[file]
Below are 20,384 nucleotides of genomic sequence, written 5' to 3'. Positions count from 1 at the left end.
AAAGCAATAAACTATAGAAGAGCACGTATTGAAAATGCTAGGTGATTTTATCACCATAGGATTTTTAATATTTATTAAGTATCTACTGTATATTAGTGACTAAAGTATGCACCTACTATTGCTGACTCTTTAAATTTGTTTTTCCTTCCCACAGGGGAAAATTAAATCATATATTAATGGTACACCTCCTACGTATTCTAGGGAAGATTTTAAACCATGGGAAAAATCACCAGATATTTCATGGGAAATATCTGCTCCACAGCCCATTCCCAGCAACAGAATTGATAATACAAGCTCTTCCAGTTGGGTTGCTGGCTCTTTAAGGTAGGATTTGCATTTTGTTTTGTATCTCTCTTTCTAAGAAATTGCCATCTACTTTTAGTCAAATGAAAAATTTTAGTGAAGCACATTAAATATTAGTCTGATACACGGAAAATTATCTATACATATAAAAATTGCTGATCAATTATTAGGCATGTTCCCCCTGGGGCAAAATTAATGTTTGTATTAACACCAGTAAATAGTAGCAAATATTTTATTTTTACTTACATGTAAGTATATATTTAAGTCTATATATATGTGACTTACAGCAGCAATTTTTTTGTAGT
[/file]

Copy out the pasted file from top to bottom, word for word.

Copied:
Below are 20,384 nucleotides of genomic sequence, written 5' to 3'. Positions count from 1 at the left end.
AAAGCAATAAACTATAGAAGAGCACGTATTGAAAATGCTAGGTGATTTTATCACCATAGGATTTTTAATATTTATTAAGTATCTACTGTATATTAGTGACTAAAGTATGCACCTACTATTGCTGACTCTTTAAATTTGTTTTTCCTTCCCACAGGGGAAAATTAAATCATATATTAATGGTACACCTCCTACGTATTCTAGGGAAGATTTTAAACCATGGGAAAAATCACCAGATATTTCATGGGAAATATCTGCTCCACAGCCCATTCCCAGCAACAGAATTGATAATACAAGCTCTTCCAGTTGGGTTGCTGGCTCTTTAAGGTAGGATTTGCATTTTGTTTTGTATCTCTCTTTCTAAGAAATTGCCATCTACTTTTAGTCAAATGAAAAATTTTAGTGAAGCACATTAAATATTAGTCTGATACACGGAAAATTATCTATACATATAAAAATTGCTGATCAATTATTAGGCATGTTCCCCCTGGGGCAAAATTAATGTTTGTATTAACACCAGTAAATAGTAGCAAATATTTTATTTTTACTTACATGTAAGTATATATTTAAGTCTATATATATGTGACTTACAGCAGCAATTTTTTTGTAGT